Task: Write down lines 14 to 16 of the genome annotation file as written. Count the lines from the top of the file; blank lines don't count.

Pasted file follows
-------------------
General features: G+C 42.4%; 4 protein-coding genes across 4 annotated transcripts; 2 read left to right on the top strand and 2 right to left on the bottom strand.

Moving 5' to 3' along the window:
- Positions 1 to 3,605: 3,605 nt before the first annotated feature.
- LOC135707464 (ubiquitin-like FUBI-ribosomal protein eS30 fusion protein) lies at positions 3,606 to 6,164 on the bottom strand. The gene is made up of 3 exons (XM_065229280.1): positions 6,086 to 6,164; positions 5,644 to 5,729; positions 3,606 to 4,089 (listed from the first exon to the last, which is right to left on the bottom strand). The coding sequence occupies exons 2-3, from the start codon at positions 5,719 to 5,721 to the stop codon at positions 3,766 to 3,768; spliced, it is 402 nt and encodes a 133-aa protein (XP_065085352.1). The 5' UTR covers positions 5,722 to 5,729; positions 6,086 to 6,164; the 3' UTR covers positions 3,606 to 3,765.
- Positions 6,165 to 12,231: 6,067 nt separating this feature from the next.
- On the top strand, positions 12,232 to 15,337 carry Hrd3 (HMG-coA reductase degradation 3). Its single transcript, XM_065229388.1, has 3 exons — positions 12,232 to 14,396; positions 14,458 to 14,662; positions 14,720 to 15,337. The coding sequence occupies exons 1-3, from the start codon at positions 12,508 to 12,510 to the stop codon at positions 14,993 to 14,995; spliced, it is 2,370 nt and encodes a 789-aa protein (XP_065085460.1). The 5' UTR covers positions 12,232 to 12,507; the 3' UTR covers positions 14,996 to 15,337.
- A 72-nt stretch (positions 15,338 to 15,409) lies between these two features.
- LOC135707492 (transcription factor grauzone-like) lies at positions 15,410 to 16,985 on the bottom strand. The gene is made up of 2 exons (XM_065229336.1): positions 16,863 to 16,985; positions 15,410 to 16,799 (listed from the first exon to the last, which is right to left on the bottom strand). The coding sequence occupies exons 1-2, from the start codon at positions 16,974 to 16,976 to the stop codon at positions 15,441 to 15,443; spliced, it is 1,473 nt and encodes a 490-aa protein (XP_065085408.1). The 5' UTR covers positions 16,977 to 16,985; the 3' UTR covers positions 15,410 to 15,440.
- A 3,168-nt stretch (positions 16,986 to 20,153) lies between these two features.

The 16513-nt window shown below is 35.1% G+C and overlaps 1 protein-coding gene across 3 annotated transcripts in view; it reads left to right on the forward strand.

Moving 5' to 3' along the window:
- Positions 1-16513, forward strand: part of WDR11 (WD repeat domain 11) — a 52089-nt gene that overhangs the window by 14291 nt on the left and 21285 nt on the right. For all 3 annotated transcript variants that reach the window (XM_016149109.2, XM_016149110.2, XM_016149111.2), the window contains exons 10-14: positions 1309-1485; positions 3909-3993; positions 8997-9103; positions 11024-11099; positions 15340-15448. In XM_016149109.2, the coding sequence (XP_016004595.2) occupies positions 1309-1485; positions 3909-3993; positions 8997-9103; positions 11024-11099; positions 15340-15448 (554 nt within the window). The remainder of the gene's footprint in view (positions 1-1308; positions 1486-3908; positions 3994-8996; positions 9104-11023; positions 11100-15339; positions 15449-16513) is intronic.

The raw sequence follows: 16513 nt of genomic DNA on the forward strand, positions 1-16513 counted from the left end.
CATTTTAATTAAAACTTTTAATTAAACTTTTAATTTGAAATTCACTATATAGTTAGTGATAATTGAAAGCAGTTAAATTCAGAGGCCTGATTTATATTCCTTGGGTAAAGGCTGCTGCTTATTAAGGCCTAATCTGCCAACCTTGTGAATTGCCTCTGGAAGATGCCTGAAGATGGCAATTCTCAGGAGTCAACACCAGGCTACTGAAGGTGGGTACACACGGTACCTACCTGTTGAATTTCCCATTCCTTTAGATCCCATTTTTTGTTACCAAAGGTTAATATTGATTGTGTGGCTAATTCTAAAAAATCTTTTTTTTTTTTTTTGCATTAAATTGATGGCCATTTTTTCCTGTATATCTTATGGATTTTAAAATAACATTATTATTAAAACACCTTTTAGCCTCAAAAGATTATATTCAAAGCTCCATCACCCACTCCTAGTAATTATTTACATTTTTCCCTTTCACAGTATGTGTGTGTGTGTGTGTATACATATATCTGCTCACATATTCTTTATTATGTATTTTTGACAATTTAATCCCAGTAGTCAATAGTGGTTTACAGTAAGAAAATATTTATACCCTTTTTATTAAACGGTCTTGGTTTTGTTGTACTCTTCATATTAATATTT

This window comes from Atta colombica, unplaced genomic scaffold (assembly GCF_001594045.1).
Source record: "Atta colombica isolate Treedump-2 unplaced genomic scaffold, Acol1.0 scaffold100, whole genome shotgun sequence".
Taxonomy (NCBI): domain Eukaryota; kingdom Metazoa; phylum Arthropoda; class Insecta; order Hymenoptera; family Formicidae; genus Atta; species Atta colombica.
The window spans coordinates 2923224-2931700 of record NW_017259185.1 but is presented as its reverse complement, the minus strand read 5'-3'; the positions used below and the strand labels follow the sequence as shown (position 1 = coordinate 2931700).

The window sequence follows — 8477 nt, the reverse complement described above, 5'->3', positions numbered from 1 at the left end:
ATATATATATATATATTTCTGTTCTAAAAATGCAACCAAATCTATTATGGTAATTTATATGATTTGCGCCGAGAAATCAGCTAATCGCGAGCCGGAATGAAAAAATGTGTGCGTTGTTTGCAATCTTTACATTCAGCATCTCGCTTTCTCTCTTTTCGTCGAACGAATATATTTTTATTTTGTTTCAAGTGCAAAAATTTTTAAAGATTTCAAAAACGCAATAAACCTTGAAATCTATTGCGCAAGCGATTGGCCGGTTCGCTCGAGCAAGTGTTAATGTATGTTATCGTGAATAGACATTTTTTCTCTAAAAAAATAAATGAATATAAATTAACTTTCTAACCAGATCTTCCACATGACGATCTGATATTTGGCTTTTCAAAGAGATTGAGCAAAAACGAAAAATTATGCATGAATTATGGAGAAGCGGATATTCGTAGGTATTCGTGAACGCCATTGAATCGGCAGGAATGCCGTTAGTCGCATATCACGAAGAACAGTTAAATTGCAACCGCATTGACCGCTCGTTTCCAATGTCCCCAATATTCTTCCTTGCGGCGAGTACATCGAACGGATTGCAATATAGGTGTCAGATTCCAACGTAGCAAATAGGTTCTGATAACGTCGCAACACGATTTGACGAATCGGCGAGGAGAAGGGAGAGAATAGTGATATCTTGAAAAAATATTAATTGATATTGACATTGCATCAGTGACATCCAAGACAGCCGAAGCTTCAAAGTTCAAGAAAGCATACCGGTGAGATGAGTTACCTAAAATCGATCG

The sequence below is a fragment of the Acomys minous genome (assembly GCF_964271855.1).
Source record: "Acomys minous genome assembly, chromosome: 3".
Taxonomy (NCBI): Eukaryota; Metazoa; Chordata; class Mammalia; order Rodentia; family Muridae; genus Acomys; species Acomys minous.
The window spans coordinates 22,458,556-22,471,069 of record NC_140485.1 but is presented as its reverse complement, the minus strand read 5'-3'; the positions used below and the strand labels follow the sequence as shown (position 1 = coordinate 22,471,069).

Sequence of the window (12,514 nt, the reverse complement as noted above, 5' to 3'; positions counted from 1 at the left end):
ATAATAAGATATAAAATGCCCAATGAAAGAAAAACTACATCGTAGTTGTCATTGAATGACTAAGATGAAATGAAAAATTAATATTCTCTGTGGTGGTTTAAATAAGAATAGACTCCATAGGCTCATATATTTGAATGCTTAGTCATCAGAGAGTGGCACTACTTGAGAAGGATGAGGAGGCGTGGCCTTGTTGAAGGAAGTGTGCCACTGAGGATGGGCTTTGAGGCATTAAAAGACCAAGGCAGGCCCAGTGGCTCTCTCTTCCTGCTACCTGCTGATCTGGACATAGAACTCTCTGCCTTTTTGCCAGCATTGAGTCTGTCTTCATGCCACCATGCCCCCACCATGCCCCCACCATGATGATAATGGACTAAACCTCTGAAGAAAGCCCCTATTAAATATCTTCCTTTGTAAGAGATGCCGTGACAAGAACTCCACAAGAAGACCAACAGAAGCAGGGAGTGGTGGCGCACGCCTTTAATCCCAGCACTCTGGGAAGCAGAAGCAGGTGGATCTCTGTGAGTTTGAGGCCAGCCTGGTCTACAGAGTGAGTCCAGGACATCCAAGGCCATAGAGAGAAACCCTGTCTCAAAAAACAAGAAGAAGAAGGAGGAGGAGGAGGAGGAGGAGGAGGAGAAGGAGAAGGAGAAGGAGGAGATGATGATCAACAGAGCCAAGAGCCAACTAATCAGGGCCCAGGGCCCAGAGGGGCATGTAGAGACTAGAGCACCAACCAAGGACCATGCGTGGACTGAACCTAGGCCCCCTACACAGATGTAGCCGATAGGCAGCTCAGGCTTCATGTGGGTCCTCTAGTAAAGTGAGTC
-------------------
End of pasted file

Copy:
CATTTTAATTAAAACTTTTAATTAAACTTTTAATTTGAAATTCACTATATAGTTAGTGATAATTGAAAGCAGTTAAATTCAGAGGCCTGATTTATATTCCTTGGGTAAAGGCTGCTGCTTATTAAGGCCTAATCTGCCAACCTTGTGAATTGCCTCTGGAAGATGCCTGAAGATGGCAATTCTCAGGAGTCAACACCAGGCTACTGAAGGTGGGTACACACGGTACCTACCTGTTGAATTTCCCATTCCTTTAGATCCCATTTTTTGTTACCAAAGGTTAATATTGATTGTGTGGCTAATTCTAAAAAATCTTTTTTTTTTTTTTTGCATTAAATTGATGGCCATTTTTTCCTGTATATCTTATGGATTTTAAAATAACATTATTATTAAAACACCTTTTAGCCTCAAAAGATTATATTCAAAGCTCCATCACCCACTCCTAGTAATTATTTACATTTTTCCCTTTCACAGTATGTGTGTGTGTGTGTGTATACATATATCTGCTCACATATTCTTTATTATGTATTTTTGACAATTTAATCCCAGTAGTCAATAGTGGTTTACAGTAAGAAAATATTTATACCCTTTTTATTAAACGGTCTTGGTTTTGTTGTACTCTTCATATTAATATTT

This window comes from Atta colombica, unplaced genomic scaffold (assembly GCF_001594045.1).
Source record: "Atta colombica isolate Treedump-2 unplaced genomic scaffold, Acol1.0 scaffold100, whole genome shotgun sequence".